According to an old naval superstition, a woman on board is a recipe for bad luck. A long time ago, in the times of sailing boats, the presence of ladies at sea was treated as “devil’s ballast.” Sailors, believing that a ship embodies a woman, were afraid of her jealousy and anger for other women walking on board. The more superstitious ones carefully scraped and put salt on ladies’ footprints left when a ship anchored in the harbor and women finally could see their beloved men on board. “Today they would have a lot of scraping,” laughs Captain Katarzyna Mazurek, the first Polish woman in command of a naval unit. In the Polish Navy alone there are currently about 350 women (4.3% of the Navy). And this number has been growing steadily since military schools in Poland opened their doors to women in 1999.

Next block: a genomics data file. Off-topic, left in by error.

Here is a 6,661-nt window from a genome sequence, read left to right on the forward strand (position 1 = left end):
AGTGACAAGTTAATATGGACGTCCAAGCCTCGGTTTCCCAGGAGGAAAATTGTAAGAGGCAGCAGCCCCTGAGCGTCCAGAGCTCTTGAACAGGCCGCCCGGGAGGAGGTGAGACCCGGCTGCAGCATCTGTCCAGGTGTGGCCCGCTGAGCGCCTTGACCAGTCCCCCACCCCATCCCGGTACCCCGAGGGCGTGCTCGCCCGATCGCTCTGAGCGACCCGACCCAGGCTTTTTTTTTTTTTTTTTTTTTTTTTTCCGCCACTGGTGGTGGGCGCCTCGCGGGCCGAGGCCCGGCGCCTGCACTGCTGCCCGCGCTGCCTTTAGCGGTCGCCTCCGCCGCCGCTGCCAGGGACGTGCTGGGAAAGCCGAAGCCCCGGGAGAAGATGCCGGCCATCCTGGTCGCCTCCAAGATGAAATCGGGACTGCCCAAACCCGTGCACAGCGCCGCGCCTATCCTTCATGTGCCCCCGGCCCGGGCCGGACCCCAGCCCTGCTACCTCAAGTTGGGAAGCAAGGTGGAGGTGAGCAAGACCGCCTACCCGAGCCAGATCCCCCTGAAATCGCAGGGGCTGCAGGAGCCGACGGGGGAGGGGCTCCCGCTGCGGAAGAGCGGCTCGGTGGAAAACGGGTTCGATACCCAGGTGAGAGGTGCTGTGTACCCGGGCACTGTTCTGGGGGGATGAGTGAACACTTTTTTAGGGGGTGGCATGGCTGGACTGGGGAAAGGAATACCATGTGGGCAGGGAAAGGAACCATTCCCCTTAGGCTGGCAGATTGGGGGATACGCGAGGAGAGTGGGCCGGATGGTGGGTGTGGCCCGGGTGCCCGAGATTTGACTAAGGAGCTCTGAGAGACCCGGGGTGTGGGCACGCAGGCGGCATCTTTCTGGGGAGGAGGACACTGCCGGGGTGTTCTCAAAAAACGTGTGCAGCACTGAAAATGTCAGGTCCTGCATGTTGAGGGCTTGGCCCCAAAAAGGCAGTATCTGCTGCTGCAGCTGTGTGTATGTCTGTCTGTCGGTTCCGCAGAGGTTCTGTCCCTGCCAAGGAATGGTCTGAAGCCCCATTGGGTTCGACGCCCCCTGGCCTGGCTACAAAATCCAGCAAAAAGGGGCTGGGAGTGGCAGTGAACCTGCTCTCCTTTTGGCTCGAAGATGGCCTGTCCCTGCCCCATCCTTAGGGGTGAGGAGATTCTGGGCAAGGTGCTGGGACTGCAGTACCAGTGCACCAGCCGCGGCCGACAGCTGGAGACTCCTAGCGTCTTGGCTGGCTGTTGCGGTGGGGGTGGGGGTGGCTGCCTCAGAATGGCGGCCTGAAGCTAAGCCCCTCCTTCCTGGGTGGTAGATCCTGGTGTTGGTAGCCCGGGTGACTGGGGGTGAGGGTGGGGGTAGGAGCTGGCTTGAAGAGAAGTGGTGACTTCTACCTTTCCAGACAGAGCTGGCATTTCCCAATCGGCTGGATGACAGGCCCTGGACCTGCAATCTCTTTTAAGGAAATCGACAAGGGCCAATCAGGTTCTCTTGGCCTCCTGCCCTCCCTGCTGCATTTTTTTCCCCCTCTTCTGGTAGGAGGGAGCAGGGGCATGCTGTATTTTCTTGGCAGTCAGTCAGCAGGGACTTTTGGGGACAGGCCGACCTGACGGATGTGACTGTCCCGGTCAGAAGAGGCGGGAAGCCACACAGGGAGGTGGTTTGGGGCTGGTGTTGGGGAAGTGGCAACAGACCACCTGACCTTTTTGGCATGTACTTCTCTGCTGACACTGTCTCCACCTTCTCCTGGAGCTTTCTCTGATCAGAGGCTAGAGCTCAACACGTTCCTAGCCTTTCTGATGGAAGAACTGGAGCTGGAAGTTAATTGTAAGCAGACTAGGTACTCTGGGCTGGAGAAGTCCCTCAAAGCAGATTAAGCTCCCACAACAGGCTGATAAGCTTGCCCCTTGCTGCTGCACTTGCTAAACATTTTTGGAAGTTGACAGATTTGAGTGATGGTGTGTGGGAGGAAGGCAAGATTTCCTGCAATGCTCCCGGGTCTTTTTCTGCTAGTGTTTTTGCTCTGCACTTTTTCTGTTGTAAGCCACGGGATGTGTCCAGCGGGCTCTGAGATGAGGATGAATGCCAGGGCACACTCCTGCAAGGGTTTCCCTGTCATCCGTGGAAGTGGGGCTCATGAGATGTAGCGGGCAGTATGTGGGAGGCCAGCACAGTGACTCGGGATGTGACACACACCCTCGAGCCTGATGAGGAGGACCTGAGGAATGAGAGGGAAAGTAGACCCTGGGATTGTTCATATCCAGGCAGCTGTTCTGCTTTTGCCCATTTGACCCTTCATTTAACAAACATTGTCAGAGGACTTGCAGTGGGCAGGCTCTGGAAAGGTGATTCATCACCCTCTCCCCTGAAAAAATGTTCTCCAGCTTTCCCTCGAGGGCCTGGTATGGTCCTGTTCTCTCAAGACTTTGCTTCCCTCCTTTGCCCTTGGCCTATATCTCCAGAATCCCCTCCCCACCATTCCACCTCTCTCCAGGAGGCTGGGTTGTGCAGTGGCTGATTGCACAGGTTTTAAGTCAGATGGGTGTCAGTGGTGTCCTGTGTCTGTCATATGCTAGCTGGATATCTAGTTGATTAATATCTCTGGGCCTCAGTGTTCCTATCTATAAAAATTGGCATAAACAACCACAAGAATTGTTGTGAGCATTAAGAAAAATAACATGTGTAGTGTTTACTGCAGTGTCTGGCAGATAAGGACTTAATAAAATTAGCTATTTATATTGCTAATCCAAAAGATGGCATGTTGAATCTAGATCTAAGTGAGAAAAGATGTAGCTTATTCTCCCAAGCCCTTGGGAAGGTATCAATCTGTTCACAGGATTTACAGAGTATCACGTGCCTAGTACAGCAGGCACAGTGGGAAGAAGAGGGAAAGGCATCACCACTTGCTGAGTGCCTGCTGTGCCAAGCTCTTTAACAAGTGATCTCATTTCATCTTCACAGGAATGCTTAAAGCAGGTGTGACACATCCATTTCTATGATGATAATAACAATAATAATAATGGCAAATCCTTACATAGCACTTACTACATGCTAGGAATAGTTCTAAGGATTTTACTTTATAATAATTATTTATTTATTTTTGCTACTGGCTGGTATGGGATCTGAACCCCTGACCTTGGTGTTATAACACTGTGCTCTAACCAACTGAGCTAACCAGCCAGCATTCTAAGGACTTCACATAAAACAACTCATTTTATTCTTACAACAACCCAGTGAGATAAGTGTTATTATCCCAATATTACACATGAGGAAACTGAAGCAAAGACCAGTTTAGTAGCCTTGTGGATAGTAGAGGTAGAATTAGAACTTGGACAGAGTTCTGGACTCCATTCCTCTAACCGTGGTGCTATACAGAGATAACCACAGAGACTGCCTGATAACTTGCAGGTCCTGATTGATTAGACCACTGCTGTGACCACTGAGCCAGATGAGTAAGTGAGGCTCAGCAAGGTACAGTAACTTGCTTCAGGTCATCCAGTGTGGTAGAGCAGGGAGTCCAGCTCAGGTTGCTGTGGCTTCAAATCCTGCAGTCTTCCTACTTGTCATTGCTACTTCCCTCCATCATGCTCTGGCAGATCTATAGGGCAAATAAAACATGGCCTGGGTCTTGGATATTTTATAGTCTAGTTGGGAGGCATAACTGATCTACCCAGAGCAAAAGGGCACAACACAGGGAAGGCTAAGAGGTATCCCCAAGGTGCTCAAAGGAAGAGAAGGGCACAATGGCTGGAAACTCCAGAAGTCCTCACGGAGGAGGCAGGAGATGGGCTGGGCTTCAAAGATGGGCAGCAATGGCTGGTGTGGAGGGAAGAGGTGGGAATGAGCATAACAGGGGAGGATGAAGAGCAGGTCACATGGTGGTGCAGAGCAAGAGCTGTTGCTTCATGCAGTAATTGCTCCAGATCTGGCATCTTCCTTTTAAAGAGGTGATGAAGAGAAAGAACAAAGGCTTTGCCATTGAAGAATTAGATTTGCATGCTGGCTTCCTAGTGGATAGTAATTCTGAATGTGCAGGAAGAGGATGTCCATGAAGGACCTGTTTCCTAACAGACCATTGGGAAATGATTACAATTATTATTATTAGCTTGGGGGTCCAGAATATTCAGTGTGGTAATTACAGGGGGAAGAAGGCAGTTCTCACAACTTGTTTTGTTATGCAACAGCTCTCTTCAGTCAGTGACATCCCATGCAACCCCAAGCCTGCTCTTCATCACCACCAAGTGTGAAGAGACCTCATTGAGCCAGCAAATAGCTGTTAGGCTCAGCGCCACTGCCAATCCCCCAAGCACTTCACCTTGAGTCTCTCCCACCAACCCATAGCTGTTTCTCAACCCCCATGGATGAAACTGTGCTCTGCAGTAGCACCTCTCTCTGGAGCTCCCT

Nobody would’ve thought that Kasia will be the icon of this revolution. It was almost 500 kilometres to the Baltic Sea from Warsaw’s district of Rembertów where she grew up. “The only association with sea I had, was sun and relaxation in Chałupy, a famous communist beach resort, where we used to spend holidays with our parents,” says Captain Mazurek today. Love for water came later, when her older brother started studying at the Naval Academy in Gdynia. “He came home and talked about the adventures he had during his practice hours on ships, about the foreign ports he visited. These stories seduced me. When I graduated from high school, after many years of training exclusively for men, the Naval Academy started to recruit women for the first time in history. Maybe it’s a sign, I thought and applied,” recalls the captain. Out of 107 girls accepted, only six started studies. As it soon appeared, their presence were a little problematic for lecturers. “During the conversations with us you could see the uncertainty on their faces, after all, for the past 100 years the school was open for boys only, including teachers and students,” explains Katarzyna. “But after a few months, the teachers understood that we are not too different from our male peers, that we will succeed too”.